That combination of affected upper-class accent and an identification with the working class still grates on me, and sometimes makes me want to call Seeger sanctimonious. He was a little too sure of his ethical stands, and a little too quick to condemn others. A perfect example of this is when he quit the Weavers. Lee Hays recalled:

“It came out in the guise of going ahead to do something pure and noble, which had the effect of making the rest of us feel guilty as hell for going on, as if we were doing something wrong…. He just walked out on us, and it was a terrible blow.” (quoted in Doris Willens, Lonesome Traveler: The Life of Lee Hays [New York: W. W. Norton, 1988], p. 182)

Hays went on to acknowledge Seeger’s “fantastic accumulation of songs”; when Hays first met him, Seeger knew more than 300 songs, ready to sing and play. Seeger’s political activism, coupled with his extremely high moral standards, are an important part of his legacy, but his true genius lies in his passion for song.

And crucial to Seeger’s genius was his dedication to getting groups of people to sing. Seeger was moderately good performer (though he abused his voice and don’t imitate his vocal style unless you want to ruin your voice), but his talent was small compared to someone like Leadbelly or Woody Guthrie — but he was a genius as a songleader. Seeger didn’t just sing his songs and get off stage; he wanted you to sing along with him, so the song became a part of you. Listen to his concert recordings, and you will hear how he got people to sing freely and unselfconcisously. I heard him sing at several political rallies and demonstrations during the 1980s, and he was brilliant at energizing the crowd by getting us singing; this was a distinct contrast with other singers who treated those political rallies as performances.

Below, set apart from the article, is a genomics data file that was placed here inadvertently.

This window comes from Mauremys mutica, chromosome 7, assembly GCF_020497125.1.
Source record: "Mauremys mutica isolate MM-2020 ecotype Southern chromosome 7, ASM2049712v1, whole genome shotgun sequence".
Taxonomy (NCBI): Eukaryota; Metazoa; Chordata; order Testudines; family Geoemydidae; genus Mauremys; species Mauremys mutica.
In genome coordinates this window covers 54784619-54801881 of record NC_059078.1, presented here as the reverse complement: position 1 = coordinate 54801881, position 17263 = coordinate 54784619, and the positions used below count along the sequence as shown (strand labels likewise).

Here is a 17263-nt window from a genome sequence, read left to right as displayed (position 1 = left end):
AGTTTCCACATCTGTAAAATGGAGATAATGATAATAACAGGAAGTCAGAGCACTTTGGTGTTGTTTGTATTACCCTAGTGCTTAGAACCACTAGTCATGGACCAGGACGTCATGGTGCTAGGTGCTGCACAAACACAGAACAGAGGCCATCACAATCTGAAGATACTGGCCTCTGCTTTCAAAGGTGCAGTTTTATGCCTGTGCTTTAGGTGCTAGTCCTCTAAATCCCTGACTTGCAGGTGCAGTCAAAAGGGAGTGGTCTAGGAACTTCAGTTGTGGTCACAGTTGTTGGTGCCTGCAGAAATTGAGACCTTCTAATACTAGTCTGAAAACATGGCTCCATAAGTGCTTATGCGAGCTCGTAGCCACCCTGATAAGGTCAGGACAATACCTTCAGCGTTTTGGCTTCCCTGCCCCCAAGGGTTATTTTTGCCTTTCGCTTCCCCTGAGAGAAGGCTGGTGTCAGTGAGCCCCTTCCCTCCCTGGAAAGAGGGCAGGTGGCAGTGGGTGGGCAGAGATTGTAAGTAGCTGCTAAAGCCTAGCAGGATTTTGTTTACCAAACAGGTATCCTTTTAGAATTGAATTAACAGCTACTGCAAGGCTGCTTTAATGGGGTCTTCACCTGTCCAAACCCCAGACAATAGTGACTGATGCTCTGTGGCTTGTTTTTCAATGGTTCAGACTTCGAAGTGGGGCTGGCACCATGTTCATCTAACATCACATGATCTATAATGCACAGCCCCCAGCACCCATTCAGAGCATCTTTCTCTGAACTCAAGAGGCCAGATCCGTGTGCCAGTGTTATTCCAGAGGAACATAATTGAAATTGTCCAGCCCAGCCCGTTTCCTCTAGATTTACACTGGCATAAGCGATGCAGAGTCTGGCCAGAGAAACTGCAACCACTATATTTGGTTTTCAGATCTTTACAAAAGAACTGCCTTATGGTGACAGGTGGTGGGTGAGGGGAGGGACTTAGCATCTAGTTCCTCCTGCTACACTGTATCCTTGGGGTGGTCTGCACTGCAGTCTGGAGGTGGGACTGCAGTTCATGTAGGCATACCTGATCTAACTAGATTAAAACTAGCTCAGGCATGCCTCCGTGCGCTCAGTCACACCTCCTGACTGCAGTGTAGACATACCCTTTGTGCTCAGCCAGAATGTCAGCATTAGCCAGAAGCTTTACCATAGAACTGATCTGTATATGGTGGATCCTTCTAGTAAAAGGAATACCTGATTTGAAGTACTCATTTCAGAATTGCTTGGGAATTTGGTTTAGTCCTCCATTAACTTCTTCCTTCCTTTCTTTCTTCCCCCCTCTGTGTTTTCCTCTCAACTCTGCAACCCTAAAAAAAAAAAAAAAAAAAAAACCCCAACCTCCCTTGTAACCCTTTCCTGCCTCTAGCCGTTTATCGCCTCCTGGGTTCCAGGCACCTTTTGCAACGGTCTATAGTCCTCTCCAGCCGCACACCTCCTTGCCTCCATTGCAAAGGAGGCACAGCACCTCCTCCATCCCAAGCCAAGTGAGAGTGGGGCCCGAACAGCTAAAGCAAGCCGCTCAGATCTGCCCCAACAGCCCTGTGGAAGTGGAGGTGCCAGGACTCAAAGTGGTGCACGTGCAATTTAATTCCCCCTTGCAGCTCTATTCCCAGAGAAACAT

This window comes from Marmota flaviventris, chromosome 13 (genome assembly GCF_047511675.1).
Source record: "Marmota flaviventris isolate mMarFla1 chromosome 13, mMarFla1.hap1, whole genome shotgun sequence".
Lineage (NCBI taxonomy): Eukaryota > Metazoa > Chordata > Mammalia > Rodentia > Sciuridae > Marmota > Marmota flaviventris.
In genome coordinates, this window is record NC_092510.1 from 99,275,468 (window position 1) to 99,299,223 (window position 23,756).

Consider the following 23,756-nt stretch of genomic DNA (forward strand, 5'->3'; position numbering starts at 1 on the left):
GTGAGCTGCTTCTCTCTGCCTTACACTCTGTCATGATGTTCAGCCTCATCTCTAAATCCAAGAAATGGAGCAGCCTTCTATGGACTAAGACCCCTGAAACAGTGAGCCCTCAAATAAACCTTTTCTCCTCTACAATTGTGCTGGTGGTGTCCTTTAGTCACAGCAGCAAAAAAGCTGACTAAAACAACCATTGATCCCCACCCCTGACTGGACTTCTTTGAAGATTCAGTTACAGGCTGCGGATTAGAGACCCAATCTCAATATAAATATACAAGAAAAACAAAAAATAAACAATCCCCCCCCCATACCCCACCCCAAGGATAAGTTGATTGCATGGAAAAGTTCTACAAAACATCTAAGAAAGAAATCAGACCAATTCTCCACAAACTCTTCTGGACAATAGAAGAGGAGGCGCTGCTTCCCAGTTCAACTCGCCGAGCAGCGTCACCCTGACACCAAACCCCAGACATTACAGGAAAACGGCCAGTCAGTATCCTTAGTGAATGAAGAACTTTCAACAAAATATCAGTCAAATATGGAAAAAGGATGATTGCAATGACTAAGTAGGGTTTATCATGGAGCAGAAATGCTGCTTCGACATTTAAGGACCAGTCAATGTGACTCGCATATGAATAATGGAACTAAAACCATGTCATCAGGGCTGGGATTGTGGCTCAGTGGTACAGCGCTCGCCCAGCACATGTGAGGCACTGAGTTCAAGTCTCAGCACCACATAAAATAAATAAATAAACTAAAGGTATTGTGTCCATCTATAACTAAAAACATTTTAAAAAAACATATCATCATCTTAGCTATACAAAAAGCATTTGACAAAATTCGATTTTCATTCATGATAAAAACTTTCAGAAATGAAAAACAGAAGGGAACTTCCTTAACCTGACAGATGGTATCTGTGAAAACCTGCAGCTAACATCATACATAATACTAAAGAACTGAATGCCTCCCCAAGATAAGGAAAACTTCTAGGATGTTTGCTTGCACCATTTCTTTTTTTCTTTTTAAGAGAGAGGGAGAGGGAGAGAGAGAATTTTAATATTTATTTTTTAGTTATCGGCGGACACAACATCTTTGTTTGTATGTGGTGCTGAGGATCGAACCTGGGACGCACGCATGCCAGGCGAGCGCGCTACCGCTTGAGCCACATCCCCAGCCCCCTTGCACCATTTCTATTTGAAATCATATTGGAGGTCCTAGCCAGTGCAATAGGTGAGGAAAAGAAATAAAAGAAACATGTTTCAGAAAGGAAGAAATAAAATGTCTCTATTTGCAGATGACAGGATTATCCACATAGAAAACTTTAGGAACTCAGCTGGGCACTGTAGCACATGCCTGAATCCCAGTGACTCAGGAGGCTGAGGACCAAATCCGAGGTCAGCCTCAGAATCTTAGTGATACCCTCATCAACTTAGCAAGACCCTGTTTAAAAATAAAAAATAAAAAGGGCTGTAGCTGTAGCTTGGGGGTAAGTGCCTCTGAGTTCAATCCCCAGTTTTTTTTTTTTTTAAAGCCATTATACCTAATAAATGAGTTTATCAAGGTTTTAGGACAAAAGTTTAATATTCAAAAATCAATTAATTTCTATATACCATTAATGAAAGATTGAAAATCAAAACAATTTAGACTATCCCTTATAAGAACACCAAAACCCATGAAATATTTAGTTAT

But Seeger’s dedication to getting people to sing for themselves is best exemplified, not in his live performances — which were performances after all — but in his tireless dedication to giving people the tools to sing and play for themselves. His modest 1948 booklet “How To Play the Five-String Banjo” popularized that instrument to an entire generation. He was the guiding genius behind “Sing Out” magazine, a magazine which each month contained a few songs that you could learn to sing and play yourself. And it was his encouragement that got the popular sing-along songbook Rise Up Singing published and popularized.